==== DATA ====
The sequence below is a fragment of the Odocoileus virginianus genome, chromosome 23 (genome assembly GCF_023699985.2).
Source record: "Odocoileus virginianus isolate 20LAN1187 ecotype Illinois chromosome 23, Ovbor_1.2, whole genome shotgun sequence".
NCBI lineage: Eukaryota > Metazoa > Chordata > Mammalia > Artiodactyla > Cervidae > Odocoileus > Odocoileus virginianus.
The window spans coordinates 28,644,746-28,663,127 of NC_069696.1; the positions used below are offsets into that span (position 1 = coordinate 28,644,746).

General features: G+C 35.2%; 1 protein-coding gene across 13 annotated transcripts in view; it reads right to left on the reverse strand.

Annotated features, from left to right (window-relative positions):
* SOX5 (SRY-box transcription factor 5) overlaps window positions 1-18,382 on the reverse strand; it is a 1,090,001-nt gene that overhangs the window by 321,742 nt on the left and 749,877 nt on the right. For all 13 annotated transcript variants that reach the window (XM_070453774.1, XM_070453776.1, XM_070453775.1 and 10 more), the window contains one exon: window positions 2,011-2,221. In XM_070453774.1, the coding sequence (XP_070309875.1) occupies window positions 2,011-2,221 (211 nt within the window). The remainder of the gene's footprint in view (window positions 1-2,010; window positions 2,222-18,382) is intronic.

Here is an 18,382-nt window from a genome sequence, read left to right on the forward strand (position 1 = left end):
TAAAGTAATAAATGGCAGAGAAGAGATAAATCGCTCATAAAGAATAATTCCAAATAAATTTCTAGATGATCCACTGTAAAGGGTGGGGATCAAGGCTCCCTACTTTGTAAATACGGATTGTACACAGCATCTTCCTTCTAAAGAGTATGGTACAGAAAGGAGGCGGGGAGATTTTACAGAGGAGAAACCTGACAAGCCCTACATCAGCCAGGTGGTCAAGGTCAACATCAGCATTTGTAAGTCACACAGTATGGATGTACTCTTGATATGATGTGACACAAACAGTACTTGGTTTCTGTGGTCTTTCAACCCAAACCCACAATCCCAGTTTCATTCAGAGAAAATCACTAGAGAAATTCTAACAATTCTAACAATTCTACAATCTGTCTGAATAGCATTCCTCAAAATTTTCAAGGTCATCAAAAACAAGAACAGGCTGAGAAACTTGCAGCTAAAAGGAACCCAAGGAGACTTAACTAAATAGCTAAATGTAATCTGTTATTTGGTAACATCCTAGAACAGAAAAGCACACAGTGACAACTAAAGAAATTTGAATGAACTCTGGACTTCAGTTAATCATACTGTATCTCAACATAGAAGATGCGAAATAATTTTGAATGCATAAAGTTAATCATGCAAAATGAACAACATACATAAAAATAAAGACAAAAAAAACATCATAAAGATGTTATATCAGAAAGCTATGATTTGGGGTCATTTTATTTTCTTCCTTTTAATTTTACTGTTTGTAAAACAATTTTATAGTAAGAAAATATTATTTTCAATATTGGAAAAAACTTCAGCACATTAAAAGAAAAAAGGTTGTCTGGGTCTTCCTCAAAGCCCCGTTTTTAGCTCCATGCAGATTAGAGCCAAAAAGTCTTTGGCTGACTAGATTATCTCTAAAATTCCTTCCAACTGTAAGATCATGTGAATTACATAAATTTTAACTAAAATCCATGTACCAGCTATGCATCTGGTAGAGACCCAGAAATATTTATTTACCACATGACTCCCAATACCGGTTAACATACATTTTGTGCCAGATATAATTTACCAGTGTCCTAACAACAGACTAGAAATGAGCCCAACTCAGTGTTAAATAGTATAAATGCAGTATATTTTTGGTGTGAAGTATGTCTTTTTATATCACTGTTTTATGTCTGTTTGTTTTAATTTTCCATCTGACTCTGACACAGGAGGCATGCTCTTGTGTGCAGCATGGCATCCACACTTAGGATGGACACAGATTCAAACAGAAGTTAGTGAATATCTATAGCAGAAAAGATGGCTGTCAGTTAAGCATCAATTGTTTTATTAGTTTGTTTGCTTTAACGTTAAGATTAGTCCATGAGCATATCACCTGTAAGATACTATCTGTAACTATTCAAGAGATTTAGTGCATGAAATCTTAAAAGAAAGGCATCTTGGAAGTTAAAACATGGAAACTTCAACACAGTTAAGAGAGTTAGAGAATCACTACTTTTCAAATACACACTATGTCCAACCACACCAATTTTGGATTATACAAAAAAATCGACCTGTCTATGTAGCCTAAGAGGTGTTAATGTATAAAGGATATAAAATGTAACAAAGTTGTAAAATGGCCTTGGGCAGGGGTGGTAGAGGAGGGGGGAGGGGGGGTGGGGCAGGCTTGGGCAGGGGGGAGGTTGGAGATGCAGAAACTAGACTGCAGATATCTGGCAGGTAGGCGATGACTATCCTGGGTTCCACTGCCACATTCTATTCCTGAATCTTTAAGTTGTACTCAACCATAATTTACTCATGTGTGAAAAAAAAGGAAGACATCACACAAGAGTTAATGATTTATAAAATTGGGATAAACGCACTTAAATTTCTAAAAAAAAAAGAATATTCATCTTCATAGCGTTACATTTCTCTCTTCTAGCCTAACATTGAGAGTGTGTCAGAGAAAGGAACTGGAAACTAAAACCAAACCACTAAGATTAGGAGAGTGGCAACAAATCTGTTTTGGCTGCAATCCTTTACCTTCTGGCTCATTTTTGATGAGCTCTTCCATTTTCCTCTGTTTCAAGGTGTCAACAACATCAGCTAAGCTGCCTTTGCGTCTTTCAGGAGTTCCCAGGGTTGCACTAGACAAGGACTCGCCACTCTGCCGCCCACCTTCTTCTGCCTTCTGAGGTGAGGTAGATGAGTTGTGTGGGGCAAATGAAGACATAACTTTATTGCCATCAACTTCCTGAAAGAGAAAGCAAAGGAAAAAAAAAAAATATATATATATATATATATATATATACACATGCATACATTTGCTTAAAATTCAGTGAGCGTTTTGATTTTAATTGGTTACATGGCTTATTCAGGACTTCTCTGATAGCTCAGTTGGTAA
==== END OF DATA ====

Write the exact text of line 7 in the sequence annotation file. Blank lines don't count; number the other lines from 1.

* SOX5 (SRY-box transcription factor 5) overlaps window positions 1-18,382 on the reverse strand; it is a 1,090,001-nt gene that overhangs the window by 321,742 nt on the left and 749,877 nt on the right. For all 13 annotated transcript variants that reach the window (XM_070453774.1, XM_070453776.1, XM_070453775.1 and 10 more), the window contains one exon: window positions 2,011-2,221. In XM_070453774.1, the coding sequence (XP_070309875.1) occupies window positions 2,011-2,221 (211 nt within the window). The remainder of the gene's footprint in view (window positions 1-2,010; window positions 2,222-18,382) is intronic.